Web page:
Coronavirus fears loom over giant US toy show

NEW YORK (AFP) – There is no China Pavilion at this year’s Toy Fair owing to the new coronavirus outbreak, and the travails of the world’s second-biggest economy hang over the giant trade show.

Output in China – by far the world’s biggest maker of toys – has slowed to a trickle as the country reels from a public health crisis that has already claimed nearly 2,600 lives and spread to dozens of countries, raising fears of a global pandemic.

As some 25,000 toy industry officials gather this week in New York for the largest toy show in the Americas held among a sea of stuffed animals, electronics and action figures, attendees are grappling with a considerably less cheerful topic: a deadly health crisis and its effect on the world’s leading maker of consumer goods.

The hit has been mitigated somewhat for toys because it is taking place during a seasonal lull and not closer to the holiday shopping period, toy executives said.

Still, there is widespread worry and talk of item shortages as soon as this summer. China manufactures about 85 per cent of United States (US) toys, according to industry officials.

The virus “is going to have a major, major effect worldwide,” said Chief Executive of MGA Entertainment Isaac Larian adding that he is currently drawing from about two months of inventory for his company’s best-selling ‘LOL Surprise’ dolls.

China output of toys has slowed to a trickle as the country reels from a public health crisis that has already claimed nearly 2,600 lives and spread to dozens of countries, raising fears of a global pandemic. PHOTO: AFP

MGA depends on China for more than 85 per cent of its production. The company’s factories in the country are operating at only about 20 per cent capacity, with many workers still away and other activity stymied by shortages of raw materials or transportation bottlenecks, Larian said.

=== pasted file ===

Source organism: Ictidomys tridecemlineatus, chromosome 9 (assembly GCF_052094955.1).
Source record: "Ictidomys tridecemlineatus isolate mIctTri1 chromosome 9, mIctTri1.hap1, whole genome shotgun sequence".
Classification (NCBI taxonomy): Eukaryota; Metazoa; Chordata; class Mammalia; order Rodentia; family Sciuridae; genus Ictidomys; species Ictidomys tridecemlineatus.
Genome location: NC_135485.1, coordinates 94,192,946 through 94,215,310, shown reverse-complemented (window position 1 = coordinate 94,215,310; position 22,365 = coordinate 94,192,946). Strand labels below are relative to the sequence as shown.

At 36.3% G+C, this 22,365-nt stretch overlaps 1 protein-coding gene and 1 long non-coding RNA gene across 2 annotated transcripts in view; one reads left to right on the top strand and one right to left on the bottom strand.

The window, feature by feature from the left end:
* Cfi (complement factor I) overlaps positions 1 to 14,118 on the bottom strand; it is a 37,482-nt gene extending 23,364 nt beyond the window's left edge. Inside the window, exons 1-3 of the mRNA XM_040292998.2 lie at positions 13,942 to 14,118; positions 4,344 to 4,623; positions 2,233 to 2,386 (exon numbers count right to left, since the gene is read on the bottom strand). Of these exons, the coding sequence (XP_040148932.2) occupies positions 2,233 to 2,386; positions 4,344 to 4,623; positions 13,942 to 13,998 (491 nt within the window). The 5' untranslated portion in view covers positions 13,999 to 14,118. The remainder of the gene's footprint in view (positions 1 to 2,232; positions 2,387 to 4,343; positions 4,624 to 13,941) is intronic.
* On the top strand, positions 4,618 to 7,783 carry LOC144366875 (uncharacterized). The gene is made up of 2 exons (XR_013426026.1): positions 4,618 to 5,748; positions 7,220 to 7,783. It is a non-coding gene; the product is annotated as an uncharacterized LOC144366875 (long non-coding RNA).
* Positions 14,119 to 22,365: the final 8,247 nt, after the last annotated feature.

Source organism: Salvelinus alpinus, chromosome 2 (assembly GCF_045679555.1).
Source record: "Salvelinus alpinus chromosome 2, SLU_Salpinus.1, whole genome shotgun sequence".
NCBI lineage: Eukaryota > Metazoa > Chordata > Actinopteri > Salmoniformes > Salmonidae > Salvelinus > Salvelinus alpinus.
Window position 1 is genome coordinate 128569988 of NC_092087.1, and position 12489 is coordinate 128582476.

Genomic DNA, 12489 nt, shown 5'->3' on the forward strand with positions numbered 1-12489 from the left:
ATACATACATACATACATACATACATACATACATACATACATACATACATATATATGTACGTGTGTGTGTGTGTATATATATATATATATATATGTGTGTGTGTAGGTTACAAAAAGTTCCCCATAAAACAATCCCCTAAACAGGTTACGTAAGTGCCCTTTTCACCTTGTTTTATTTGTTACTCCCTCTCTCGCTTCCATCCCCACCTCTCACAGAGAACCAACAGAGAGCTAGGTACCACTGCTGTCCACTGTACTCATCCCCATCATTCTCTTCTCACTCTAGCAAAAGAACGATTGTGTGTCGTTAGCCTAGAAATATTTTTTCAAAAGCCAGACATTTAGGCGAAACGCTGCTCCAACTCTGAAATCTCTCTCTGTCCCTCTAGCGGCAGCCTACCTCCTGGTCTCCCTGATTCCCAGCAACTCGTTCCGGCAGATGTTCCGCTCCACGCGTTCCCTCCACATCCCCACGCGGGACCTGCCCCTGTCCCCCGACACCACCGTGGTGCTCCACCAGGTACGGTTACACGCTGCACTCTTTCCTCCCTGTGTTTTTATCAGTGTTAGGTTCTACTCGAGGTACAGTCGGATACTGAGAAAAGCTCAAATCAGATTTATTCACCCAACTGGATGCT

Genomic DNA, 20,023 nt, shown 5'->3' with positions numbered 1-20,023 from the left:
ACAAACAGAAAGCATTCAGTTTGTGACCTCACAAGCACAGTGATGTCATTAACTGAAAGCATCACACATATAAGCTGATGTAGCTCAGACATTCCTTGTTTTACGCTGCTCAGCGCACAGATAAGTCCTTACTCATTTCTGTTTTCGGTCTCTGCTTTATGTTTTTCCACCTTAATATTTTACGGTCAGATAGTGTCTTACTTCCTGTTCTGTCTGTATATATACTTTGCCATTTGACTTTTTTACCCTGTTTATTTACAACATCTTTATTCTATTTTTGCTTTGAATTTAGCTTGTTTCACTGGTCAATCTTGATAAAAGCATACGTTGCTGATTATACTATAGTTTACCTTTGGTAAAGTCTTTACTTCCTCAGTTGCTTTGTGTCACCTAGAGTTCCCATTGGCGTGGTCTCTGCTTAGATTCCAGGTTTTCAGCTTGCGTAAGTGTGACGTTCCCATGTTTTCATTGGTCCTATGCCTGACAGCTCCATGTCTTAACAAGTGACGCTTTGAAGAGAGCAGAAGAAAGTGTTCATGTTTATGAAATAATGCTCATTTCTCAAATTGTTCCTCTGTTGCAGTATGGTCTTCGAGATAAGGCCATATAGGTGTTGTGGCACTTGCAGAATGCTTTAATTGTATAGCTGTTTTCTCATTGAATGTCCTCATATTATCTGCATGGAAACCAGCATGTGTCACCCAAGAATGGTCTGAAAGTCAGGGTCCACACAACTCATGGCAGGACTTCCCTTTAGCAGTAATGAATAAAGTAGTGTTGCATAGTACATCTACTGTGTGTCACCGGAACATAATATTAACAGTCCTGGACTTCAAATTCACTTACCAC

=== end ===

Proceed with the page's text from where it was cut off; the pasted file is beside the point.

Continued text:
In his 41 years in the toy industry, the hit from the virus to supply chain is “the worst thing I’ve seen,” Larian said.

Aaron Muderick, founder of Crazy Aaron’s Puttyworld, which produces a range of colourful, malleable slime dubbed “thinking putty”, some of which glow in the dark, said the virus was “probably the number one topic of conversation because there’s so much uncertainty”.

Muderick is one of the few US toymakers who manufacture exclusively in the US, but he is still anxious about the outbreak.

“Even if we’re able to supply product, if a store has empty shelves, it’s not good for anybody,” he said in an interview.

The Chinese industry itself is normally a major presence at the show, with dozens of booths that are typically cloistered together on an upper floor of the Jacob Javits Convention Center.

But the Toy Association cancelled the China Pavilion a few weeks ahead of the show, resulting in the loss of 47 exhibitors and about 550 attendees, said Steve Pasierb, president of the trade group.

Overall attendance is still on pace because the show has seen an uptick in registrants who normally attend Chinese trade shows that have been cancelled, Pasierb said.

The trade group has heard from toymakers who produce in India, Malaysia and other nearby markets that are having trouble because of lack of raw materials from China.

Another worry is that toymakers will have to compete with other consumer products on “clogged” shipping lines when the crisis clears, Pasierb said. “We’re still kind of in that window where it’s not a crisis yet,” Pasierb said. “If we’re still having this conversation in April, it’s going to be a problem.”

At WowWee, whose products include plush toys and robotics, the outbreak has delayed ramp-up activities for new toys, such as prepping tools and product testing, because engineers aren’t able to travel to factories from Hong Kong and plants in China are staffed at 50 per cent or less.

“We’ve lost a couple of weeks that normally would be full-speed ahead,” said Davin Sufer, chief technology officer at WowWee, adding that launches should still be able to meet deadlines if the outages lift soon.

“It’s still workable” at this point, Sufer said.

The impact on Funrise has been mitigated by the nature of the California toymaker’s manufacturing footprint, which is mostly in Vietnam.

But the company’s “Farting Ninja” line depends on electronic components from China that are currently being drawn from inventory.

There are also concerns about new play trucks targetted for release this summer but made in Chinese factories that are shut, said Justin Mills-Orcutt, a marketing manager.

Magformers, which makes magnet toys that are assembled into dinosaurs and vehicles, is in an even tighter spot: it depends on China for 100 per cent of its production and only has about one third of its workers back on the job.

“It’s going to affect us greatly,” said Chief Executive Chris Tidwell, who fears “big” out-of-stock shelves this summer.